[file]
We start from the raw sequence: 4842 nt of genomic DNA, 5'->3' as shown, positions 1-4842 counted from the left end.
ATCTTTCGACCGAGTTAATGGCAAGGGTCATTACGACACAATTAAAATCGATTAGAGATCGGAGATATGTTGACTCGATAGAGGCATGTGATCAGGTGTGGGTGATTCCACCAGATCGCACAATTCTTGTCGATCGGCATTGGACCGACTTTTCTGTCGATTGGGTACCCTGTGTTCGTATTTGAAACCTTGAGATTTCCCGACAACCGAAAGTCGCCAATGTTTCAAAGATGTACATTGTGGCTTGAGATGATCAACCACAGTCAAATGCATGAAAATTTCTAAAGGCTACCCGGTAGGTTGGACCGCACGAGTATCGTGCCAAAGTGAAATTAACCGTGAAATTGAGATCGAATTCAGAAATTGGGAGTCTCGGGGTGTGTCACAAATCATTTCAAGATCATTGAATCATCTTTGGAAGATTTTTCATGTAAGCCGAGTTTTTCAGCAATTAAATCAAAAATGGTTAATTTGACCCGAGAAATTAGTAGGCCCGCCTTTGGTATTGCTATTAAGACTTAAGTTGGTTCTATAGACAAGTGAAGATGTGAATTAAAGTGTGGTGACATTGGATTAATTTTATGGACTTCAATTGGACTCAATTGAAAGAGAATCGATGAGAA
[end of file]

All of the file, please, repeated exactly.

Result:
We start from the raw sequence: 4842 nt of genomic DNA, 5'->3' as shown, positions 1-4842 counted from the left end.
ATCTTTCGACCGAGTTAATGGCAAGGGTCATTACGACACAATTAAAATCGATTAGAGATCGGAGATATGTTGACTCGATAGAGGCATGTGATCAGGTGTGGGTGATTCCACCAGATCGCACAATTCTTGTCGATCGGCATTGGACCGACTTTTCTGTCGATTGGGTACCCTGTGTTCGTATTTGAAACCTTGAGATTTCCCGACAACCGAAAGTCGCCAATGTTTCAAAGATGTACATTGTGGCTTGAGATGATCAACCACAGTCAAATGCATGAAAATTTCTAAAGGCTACCCGGTAGGTTGGACCGCACGAGTATCGTGCCAAAGTGAAATTAACCGTGAAATTGAGATCGAATTCAGAAATTGGGAGTCTCGGGGTGTGTCACAAATCATTTCAAGATCATTGAATCATCTTTGGAAGATTTTTCATGTAAGCCGAGTTTTTCAGCAATTAAATCAAAAATGGTTAATTTGACCCGAGAAATTAGTAGGCCCGCCTTTGGTATTGCTATTAAGACTTAAGTTGGTTCTATAGACAAGTGAAGATGTGAATTAAAGTGTGGTGACATTGGATTAATTTTATGGACTTCAATTGGACTCAATTGAAAGAGAATCGATGAGAA